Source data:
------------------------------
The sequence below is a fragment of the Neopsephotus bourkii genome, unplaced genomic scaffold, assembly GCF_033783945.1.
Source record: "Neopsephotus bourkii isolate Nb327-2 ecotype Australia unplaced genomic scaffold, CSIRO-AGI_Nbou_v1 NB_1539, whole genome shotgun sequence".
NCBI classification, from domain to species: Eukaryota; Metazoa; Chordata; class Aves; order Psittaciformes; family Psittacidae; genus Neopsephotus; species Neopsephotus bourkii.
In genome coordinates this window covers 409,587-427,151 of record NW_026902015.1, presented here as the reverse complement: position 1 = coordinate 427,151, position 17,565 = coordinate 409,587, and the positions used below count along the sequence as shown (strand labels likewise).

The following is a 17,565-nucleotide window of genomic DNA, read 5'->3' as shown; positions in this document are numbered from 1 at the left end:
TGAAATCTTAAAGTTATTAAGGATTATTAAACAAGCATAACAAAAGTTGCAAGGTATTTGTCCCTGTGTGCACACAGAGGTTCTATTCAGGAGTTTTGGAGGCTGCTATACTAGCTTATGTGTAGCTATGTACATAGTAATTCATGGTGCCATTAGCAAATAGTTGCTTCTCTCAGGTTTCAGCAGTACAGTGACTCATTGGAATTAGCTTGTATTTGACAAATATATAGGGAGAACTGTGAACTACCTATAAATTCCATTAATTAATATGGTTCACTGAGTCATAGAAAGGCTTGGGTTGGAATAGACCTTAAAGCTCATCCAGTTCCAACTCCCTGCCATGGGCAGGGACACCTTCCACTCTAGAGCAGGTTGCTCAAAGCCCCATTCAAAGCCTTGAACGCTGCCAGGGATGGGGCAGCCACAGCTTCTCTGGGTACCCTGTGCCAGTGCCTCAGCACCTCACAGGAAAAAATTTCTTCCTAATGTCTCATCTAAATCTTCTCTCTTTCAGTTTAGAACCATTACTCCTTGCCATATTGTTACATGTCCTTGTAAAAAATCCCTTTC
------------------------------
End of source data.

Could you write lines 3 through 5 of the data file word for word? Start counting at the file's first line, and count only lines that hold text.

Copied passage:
NCBI classification, from domain to species: Eukaryota; Metazoa; Chordata; class Aves; order Psittaciformes; family Psittacidae; genus Neopsephotus; species Neopsephotus bourkii.
In genome coordinates this window covers 409,587-427,151 of record NW_026902015.1, presented here as the reverse complement: position 1 = coordinate 427,151, position 17,565 = coordinate 409,587, and the positions used below count along the sequence as shown (strand labels likewise).

The following is a 17,565-nucleotide window of genomic DNA, read 5'->3' as shown; positions in this document are numbered from 1 at the left end: